The Double Why-Me: Rheumatoid Arthritis and Hepatitis C
While the past decade has seen great advances in the understanding and treatment of rheumatoid arthritis, there are still segments of the rheumatoid arthritis population that have not been able to even try many newer treatments due to the presence of other illnesses. Such patients must deal with more than one potentially life-shortening illness, and the realization that they are unable to reap the benefits of available treatments.
One such illness that can impact the therapeutic management of a rheumatoid arthritis patient is hepatitis C. Infection with the hepatitis C virus represents a growing problem throughout the world: It is estimated that 170 million people are infected with hepatitis C; in the United States, the number is about 3 million.
It has been estimated that there are about 40,000 rheumatoid arthritis patients with chronic hepatitis C infection.
The transmission and risk for acquiring hepatitis C is mainly through exposure to contaminated blood, but can occur through high-risk sexual activity, tattoos or body piercing and shared personal items, to name a few. Most patients with hepatitis C infection do not have outward signs of the disease; the majority of those who do complain of anything, complain of fatigue. Treatment of chronic hepatitis C involves pegylated interferon with ribavirin.
There are several ways hepatitis C can affect a rheumatologist’s ability to diagnose rheumatoid arthritis:
many patients with hepatitis C have a falsely positive rheumatoid factor
patients with hepatitis C can suffer joint pain and swelling, looking very much like rheumatoid arthritis patients
hepatitis C patients do have lower levels of anti-CCP antibodies compared to the rheumatoid arthritis patient.
It is difficult to answer the question regarding the safest treatment for rheumatoid arthritis patients who also are infected with hepatitis C. But I do believe that it is reasonable to avoid drugs which have the high potential for liver toxicity, such as methotrexate and Arava. And there are published recommendations to avoid even the less-liver toxic drugs, such as Plaquenil and sulfasalazine.
Interestingly, the tumor necrosis factor inhibiting drugs appear to be safe, and the data is growing on their safety in hepatitis C patients who also suffer from rheumatoid arthritis: There seems to be no obvious influence on the underlying hepatitis C infection when these biologic agents are used. Of greater interest is the fact that there was a study published which found that Enbrel in combination with interferon and ribavirin was safe and effective for the treatment of hepatitis C Currently, there is an ongoing clinical trial examining the safety and usefulness of Remicade for the treatment of hepatitis C. In fact, the American College of Rheumatology has recommended that the tumor necrosis factor inhibiting drugs (Enbrel, Remicade and Humira) can be used in patients with chronic hepatitis C without causing worsening of liver function.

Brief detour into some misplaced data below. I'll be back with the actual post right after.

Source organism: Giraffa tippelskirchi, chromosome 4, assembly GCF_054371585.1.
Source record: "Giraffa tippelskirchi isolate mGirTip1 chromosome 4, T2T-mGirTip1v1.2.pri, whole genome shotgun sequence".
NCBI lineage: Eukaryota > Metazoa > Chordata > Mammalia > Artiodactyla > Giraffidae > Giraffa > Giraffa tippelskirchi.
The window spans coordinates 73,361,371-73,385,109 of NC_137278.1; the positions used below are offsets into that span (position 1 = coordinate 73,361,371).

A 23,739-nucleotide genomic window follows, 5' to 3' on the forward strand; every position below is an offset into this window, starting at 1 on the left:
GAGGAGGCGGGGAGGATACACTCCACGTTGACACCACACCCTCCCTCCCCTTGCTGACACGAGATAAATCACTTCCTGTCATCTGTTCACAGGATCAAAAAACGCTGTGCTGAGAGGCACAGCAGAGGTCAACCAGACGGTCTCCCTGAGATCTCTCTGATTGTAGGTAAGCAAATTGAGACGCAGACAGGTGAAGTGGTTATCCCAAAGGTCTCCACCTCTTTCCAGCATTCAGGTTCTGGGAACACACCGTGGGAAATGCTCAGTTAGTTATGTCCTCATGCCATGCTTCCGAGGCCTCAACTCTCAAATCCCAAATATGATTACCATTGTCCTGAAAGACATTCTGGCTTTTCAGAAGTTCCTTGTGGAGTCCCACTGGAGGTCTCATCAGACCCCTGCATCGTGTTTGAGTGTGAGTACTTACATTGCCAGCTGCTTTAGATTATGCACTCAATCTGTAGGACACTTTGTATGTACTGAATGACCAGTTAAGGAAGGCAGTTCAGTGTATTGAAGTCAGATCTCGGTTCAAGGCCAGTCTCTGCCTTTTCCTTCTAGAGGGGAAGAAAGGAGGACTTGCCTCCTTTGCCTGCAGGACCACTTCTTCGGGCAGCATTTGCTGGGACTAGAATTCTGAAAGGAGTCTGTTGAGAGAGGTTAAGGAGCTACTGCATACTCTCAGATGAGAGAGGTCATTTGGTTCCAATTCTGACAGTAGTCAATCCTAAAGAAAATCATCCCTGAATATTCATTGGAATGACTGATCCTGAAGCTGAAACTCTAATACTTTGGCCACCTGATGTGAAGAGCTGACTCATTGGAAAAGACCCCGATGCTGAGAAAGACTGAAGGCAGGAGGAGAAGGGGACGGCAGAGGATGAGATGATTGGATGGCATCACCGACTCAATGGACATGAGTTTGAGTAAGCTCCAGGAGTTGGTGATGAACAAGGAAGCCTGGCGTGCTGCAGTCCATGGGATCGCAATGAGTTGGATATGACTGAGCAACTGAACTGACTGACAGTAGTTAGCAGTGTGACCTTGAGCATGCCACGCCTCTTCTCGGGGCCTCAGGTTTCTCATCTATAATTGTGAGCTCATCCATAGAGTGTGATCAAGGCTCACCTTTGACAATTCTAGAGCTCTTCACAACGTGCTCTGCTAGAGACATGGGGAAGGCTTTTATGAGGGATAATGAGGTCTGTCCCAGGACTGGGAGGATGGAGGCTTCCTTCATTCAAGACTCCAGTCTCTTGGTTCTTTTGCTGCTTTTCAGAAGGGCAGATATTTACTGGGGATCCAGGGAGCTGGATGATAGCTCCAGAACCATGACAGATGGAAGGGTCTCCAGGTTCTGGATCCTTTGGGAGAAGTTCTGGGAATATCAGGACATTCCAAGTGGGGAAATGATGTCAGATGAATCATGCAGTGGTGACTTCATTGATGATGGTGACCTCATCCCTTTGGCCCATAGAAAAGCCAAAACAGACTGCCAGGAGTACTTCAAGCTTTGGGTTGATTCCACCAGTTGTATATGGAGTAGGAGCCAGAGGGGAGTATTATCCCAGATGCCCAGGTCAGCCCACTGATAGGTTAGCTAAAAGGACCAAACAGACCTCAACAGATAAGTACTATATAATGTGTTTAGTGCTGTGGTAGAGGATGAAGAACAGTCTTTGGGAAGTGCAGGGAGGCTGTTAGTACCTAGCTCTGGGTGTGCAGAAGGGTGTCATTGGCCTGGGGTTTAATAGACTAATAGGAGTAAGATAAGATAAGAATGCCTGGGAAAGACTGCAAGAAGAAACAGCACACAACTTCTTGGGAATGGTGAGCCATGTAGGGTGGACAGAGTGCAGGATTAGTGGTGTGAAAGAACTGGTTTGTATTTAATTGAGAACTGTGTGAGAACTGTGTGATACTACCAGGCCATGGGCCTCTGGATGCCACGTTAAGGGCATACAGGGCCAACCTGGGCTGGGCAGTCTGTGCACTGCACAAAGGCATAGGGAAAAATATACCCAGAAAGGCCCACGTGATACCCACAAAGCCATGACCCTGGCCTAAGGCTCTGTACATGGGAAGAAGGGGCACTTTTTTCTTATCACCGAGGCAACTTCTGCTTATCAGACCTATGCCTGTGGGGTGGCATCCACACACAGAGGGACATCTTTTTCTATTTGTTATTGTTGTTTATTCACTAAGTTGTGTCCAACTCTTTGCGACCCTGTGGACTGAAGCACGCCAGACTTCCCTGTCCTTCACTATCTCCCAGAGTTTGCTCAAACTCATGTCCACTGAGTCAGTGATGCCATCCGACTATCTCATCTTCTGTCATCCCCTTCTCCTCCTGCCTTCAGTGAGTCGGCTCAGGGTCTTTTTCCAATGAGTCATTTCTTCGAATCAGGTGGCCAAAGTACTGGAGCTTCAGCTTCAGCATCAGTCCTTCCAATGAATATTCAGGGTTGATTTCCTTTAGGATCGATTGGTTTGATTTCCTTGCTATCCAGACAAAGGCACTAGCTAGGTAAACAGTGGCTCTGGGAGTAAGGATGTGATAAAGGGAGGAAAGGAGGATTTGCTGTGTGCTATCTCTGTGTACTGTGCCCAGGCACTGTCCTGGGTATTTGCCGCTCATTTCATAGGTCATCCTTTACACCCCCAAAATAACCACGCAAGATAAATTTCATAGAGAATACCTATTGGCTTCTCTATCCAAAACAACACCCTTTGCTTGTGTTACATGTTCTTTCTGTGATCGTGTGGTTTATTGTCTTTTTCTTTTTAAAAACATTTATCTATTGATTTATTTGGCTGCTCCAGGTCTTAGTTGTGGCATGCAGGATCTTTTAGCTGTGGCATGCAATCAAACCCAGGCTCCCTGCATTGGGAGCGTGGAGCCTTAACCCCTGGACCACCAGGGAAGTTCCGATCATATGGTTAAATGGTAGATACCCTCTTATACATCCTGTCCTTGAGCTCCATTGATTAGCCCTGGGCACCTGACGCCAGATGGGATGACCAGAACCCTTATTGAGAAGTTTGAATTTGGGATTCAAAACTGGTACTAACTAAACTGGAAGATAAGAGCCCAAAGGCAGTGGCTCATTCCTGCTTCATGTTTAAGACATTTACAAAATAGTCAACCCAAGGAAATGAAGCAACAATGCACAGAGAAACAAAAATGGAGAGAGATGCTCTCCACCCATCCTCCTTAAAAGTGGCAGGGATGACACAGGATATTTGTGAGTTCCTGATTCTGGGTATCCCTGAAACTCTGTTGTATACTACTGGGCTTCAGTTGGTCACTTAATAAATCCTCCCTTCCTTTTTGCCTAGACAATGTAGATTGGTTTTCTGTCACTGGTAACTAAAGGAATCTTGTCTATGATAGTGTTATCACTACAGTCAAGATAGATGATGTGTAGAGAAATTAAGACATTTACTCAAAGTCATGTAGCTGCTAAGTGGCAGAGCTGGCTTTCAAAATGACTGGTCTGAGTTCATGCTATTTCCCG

It is important that patients and rheumatologists be aware that hepatitis C is a relatively common chronic viral infection, affecting the diagnosis and treatment of rheumatoid arthritis. And while the tumor necrosis factor inhibiting agents appear to be safe and effective in rheumatoid arthritis patients with hepatitis C, definitive studies still are underway. In the meantime, rheumatologists must work closely with liver specialists to monitor patients with hepatitis C, all the while being as aggressive as possible in treating the potentially disabling disease, rheumatoid arthritis.
Mark Borigini is a doctor primarily located in Bethesda, MD, with another office in Downey, CA. He has 29 years of experience. His specialties include Rheumatology and Internal Medicine. He wrote for HealthCentral as a health professional for Pain Management and Osteoporosis.